How to Prevent Employee Workplace Burnout (It’s Not a New Cappuccino Machine) 

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How do you get the best work out of people? In a culture obsessed with competitive sports, we are familiar with the aggressive leadership styles of coaches who yell at their teams to motivate them. Does this tactic work? 

Steph Altom, employee testing and engagement specialist at The Next Step, cautions against the broad application of such an approach. “People need to be motivated,” she said. “But not everybody is motivated that way.” 

There is an old school thought that applies to many workplaces, says Ariel Cope, human resources director. “You are respected when you are feared.” Cope suggests a paradigm shift. “An effective leader gains respect because of the actions you take and the support you give them.” 

One way a leader can support their workforce is to create a culture that values and encourages psychological safety. The goal is for people to express their true thoughts, feelings, and ideas without fear of negative consequences or retaliation.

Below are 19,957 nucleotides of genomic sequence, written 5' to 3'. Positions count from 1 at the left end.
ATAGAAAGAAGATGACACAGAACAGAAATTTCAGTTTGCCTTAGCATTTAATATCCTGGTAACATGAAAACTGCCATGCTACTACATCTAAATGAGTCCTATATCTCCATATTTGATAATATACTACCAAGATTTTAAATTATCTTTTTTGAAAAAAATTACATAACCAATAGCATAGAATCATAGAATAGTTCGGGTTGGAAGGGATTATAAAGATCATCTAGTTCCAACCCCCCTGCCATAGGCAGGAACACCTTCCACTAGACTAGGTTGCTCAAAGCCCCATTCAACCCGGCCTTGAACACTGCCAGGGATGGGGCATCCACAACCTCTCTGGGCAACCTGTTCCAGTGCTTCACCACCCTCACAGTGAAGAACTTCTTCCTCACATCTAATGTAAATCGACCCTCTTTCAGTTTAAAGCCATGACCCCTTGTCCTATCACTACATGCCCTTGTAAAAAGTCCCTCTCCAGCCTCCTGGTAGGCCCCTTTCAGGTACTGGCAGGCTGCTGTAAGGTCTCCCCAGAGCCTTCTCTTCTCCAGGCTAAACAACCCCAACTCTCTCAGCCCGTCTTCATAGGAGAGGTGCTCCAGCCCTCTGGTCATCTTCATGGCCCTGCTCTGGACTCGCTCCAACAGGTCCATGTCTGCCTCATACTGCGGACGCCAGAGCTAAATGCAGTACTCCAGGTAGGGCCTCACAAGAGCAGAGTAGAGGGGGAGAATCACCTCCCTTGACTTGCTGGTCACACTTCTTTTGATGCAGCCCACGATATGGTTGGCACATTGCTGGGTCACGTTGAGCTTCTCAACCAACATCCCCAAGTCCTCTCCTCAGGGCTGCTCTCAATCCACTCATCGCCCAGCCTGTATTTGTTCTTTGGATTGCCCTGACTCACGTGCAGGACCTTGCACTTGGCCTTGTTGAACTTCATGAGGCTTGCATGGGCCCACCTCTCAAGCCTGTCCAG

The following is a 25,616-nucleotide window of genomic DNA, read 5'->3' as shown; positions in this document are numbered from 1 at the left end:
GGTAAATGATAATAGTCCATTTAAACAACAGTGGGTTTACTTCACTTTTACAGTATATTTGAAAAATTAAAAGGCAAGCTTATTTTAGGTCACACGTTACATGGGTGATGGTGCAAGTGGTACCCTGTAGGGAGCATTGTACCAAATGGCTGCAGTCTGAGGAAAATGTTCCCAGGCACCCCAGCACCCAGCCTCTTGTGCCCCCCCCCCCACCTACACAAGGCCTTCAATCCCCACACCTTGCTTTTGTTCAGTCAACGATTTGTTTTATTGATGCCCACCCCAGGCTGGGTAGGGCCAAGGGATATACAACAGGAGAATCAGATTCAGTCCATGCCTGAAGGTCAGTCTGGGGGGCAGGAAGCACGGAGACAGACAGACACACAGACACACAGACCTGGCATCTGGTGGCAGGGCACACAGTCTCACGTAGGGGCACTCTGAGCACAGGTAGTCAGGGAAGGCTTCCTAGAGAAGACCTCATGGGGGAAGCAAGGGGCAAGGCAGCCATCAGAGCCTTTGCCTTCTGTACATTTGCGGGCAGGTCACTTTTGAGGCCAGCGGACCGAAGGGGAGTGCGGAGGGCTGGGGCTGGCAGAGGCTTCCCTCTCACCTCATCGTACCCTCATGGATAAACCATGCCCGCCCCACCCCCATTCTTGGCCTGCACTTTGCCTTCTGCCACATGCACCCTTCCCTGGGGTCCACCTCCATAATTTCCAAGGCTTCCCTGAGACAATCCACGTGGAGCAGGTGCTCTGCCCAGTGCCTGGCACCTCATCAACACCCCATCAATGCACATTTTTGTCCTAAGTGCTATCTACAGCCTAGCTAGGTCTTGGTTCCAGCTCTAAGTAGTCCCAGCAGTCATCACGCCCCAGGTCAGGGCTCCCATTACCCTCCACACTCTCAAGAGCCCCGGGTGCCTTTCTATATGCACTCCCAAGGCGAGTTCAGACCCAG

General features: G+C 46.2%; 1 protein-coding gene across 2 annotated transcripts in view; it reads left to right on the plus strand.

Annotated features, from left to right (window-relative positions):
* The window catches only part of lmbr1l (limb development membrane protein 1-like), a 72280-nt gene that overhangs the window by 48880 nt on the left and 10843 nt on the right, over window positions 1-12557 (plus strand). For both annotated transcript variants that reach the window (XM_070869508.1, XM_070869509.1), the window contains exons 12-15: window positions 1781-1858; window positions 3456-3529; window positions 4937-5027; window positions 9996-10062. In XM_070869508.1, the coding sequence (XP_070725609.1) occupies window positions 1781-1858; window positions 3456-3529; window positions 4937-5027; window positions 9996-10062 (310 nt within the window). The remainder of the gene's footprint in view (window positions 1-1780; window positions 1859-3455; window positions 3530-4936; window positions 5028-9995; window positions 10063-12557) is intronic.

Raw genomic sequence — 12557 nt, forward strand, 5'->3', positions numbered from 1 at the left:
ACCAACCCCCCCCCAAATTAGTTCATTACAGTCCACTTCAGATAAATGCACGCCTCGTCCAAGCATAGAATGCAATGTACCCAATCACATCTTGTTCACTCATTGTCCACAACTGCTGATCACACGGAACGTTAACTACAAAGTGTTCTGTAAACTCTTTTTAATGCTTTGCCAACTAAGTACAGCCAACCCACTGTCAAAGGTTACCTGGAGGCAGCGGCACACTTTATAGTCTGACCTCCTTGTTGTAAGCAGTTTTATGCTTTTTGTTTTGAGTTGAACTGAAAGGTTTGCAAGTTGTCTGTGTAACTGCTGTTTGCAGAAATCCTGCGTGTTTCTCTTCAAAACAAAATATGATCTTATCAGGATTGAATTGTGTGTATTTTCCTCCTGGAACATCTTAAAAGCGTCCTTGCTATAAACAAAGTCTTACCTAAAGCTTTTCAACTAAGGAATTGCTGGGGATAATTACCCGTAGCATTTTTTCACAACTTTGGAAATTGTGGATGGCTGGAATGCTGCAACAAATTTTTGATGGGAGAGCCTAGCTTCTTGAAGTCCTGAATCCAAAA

Here are six ways to promote psychological safety in your workplace: 

  1. Encourage open communication: Create an environment where employees feel comfortable sharing their thoughts and ideas. Encourage open communication by asking for feedback, listening actively, and responding constructively.
  2. Foster a culture of respect: Make sure all employees are treated with respect and kindness. Encourage employees to be respectful and empathetic towards each other.
  3. Lead by example: As a leader, model vulnerability and openness. Share your thoughts and feelings with your team and encourage them to do the same.
  4. Provide support: Make sure your employees have access to resources and support systems. This can include counseling services, mental health resources, and employee assistance programs.
  5. Address conflicts constructively and respectfully: Encourage open communication and seek to understand all perspectives.
  6. Encourage risk-taking: Encourage your employees to take risks and try new things. Let them know that mistakes are a natural part of the learning process and that they will not be punished for taking risks. 

By creating a culture of trust and openness, companies can reap many benefits—including greater innovation, better team performance, and improved well-being among employees.